“These have been uniquely difficult times for our industry, and the knock-on effects both to our organisation and our talented freelance artists have been horrendous. This grant provides some light at the end of the tunnel, offering us a lifeline so that we can resume the presentation of world-class performances and generate vital work for our artists. We are immensely grateful for this show of support and confidence in our work.”

London Philharmonic Orchestra statement

David Burke the LPO’s Chief Executive, commented:

Everyone at the London Philharmonic Orchestra is grateful for this grant from the Culture Recovery Fund as it will enable the Orchestra to continue to bring the wonder of orchestral music to global audiences. We also acknowledge that the plight of freelancers, in particular, needs to be constantly reviewed and all of us who care about the arts need to remain vigilant to ensure that the many thousands of freelancers are able to continue their vital contribution to the country’s economy and well-being.”

Watch the LPO’s In The Stream of Life on Marquee TV

Wigmore Hall

John Gilhoolly, Wigmore Hall:

“We are working very hard to bring artists and audiences back to Wigmore Hall and this government injection of funds is a great first step for our national cultural life, so much part of our national identity. However, this crisis could go on and for the arts. There is no end yet in sight and further help will be needed right through the UK, and especially for freelance musicians and artists who have lost so much.”

Saffron Hall, Cambridgeshire

Chief Executive, Saffron Hall Trust, Angela Dixon said:

“We are delighted and relieved to receive this money from the Cultural Recovery Fund. These funds will contribute towards the survival of Saffron Hall and allow us to support other arts organisations and freelancers locally and nationally through to March next year as we continue to build a safe environment in which to share music.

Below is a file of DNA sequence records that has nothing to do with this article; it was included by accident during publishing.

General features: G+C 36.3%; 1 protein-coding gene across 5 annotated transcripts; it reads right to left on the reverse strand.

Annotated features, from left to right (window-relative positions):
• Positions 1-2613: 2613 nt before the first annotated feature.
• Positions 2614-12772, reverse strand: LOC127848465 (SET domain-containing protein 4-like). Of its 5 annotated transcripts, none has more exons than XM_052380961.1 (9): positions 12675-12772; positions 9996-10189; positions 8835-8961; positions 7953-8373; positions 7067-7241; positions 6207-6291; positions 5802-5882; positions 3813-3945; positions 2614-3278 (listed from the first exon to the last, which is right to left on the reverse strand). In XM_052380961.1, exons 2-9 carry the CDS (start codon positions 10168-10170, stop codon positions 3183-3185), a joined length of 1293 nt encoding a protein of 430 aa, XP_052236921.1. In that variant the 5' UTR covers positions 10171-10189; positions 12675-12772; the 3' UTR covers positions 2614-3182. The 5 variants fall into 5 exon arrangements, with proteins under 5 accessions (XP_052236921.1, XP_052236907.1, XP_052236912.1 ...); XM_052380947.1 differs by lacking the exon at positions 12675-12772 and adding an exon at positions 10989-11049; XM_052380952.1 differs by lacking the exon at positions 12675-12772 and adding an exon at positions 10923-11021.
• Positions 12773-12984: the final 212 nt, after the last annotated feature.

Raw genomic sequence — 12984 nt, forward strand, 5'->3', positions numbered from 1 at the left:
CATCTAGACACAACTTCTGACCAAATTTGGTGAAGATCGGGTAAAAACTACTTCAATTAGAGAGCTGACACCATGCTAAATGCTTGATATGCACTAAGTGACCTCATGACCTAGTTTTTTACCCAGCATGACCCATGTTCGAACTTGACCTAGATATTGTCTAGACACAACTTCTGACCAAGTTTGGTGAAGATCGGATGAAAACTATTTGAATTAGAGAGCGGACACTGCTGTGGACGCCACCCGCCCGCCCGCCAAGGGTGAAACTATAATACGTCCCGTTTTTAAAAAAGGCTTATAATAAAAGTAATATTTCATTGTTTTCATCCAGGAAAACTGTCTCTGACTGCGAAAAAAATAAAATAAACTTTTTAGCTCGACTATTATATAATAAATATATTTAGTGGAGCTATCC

We do not know how long this crisis will last, but over the last seven weeks we have welcomed 118 musicians to our stage and over 1,380 audience members to our reconfigured socially distanced auditorium and we are determined to keep going. 

Many thanks to the brilliant Saffron Hall team, the board of trustees, our amazing volunteers, our members and supporters and Saffron Walden County High School.”

Classical music organisations (venues and ensembles) in receipt of the Cultural Recovery Fund

Blackheath Conservatoire of Music and the Arts Ltd £228,000
Chineke Foundation £300,000
City of Birmingham Symphony orchestra £843,000
City of London Sinfonia £75,000
Classical Opera & The Mozartists £99,452
English Chamber Orchestra £102,034
Ex Cathedra Ltd £114,078
Hampshire Music Service £249,000
IMG Artists (UK) Ltd £100,000
Intermusica Artists Management Ltd £198,000
Halle Concerts Society £740,000
London Contemporary Voices £50,000
London Philharmonic Orchestra £650,000
London Symphony Orchestra £846,000
Manchester Camerata Limited £229,000
Manchester Collective £156,174
National Youth Choirs of Great Britain £170,000
National Youth Orchestra of Great Britain £250,000
Orchestra of the Age of Enlightenment £75,000
Orchestra of the Swan £130,000
Orpheus Sinfonia £69,966
Philharmonia Limited £967,413
Royal Liverpool Philharmonic £748,000
Royal Philharmonic Orchestra Ltd £996,702
Saffron Hall Trust £245,000
Sinfonietta Productions Limited £80,990
Snape Maltings £950,000
St John’s Smith Square £227,147
West Suffolk Council £250,000
Wigmore Hall £1000,000
Wiltshire Music Centre Trust Ltd £188,158